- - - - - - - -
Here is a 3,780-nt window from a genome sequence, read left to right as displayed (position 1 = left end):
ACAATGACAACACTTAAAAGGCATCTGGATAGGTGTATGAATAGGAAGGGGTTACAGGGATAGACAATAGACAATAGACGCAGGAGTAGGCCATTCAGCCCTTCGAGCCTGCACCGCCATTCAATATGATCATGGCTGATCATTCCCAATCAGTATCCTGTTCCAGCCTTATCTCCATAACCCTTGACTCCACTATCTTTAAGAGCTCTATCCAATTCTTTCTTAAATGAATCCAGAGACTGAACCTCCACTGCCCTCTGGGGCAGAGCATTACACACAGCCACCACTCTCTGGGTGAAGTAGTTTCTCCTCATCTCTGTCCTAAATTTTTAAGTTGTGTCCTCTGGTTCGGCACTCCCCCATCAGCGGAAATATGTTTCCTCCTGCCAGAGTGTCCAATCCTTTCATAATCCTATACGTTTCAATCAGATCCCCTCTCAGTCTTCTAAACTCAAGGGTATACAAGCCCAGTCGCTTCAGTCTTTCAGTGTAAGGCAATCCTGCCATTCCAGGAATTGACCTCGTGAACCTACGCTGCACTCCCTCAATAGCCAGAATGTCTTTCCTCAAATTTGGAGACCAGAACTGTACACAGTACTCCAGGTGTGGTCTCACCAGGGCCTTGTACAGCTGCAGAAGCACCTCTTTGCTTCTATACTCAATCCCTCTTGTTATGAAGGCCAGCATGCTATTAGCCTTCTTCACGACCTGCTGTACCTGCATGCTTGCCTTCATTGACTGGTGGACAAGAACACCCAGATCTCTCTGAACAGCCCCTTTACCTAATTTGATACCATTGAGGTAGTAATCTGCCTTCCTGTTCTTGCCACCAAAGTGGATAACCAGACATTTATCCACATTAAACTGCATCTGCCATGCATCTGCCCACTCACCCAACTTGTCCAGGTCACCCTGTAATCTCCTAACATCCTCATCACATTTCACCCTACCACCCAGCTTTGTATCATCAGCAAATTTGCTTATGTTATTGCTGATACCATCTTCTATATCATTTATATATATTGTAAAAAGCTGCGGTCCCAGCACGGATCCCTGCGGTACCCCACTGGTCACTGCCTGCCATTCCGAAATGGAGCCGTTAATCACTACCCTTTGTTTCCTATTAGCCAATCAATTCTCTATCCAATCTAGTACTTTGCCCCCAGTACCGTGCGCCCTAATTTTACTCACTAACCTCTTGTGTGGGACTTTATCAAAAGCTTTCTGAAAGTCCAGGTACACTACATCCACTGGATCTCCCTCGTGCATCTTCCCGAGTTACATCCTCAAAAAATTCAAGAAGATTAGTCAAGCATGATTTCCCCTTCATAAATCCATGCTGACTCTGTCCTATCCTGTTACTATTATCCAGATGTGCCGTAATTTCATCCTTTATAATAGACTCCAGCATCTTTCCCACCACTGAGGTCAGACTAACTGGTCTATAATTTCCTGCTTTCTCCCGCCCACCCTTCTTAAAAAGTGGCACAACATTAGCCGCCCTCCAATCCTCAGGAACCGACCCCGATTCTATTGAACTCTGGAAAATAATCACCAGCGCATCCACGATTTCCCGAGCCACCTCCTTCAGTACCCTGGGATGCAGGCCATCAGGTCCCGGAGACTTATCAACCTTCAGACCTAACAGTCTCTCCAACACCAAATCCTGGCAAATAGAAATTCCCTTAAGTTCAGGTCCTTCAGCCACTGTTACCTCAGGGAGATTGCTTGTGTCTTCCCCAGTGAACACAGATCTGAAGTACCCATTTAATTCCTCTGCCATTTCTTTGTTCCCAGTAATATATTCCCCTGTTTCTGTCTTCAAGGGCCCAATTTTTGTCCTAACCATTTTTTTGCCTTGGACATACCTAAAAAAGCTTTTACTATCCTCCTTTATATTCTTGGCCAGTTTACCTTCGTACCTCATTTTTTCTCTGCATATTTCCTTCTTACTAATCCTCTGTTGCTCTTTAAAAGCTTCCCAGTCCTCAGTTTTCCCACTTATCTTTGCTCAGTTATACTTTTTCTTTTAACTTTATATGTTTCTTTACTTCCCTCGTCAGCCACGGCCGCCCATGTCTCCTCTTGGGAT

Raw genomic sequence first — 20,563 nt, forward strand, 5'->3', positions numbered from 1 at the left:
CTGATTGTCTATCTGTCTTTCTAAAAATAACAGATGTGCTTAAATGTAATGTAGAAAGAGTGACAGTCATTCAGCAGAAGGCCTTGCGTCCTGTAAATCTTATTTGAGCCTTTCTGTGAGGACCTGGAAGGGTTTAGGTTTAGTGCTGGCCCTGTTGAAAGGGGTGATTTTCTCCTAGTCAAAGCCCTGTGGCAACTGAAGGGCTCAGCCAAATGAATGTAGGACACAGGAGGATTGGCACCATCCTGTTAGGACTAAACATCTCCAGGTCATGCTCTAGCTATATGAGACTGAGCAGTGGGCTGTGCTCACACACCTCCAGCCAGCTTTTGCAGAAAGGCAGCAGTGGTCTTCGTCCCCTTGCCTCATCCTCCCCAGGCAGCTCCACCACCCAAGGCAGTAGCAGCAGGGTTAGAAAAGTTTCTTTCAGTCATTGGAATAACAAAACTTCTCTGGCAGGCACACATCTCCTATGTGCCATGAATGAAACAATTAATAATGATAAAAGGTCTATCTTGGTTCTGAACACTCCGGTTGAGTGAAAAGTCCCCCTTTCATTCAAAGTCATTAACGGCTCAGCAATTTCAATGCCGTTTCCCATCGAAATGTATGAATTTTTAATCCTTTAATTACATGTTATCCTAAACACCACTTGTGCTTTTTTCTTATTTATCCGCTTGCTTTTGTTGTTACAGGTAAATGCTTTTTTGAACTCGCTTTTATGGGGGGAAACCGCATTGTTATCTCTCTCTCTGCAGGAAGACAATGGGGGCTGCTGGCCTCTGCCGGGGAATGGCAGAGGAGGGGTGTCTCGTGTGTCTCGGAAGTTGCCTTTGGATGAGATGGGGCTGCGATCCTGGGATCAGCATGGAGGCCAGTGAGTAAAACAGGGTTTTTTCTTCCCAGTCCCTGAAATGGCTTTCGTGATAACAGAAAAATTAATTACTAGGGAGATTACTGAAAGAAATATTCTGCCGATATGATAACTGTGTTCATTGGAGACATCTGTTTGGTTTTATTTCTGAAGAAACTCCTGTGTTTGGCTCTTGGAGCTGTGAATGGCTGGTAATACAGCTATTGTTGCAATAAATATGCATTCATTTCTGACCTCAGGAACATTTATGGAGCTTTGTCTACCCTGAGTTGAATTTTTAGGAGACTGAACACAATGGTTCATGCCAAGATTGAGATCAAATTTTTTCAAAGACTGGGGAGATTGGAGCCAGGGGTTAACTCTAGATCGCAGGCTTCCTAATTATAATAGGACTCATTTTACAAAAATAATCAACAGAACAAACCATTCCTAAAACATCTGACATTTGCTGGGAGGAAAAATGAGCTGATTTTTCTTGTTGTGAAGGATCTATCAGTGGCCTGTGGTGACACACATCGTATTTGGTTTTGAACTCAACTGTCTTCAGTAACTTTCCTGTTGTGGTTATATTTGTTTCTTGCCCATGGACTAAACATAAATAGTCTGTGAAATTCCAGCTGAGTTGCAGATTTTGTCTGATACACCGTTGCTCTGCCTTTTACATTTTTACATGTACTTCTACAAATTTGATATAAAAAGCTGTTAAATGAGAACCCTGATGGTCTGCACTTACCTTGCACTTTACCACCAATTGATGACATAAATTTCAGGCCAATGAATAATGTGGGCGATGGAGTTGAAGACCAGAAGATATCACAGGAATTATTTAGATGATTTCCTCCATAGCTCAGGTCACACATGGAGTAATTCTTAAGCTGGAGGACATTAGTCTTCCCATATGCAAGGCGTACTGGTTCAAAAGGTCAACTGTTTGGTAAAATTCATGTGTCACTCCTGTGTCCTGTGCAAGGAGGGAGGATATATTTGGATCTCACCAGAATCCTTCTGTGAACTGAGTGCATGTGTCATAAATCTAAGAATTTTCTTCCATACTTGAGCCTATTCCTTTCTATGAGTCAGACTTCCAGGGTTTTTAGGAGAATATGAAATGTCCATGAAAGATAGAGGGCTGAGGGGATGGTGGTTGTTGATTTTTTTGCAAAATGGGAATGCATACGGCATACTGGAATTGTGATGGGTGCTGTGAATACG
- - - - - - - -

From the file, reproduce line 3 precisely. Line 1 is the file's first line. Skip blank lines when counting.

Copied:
Raw genomic sequence first — 20,563 nt, forward strand, 5'->3', positions numbered from 1 at the left: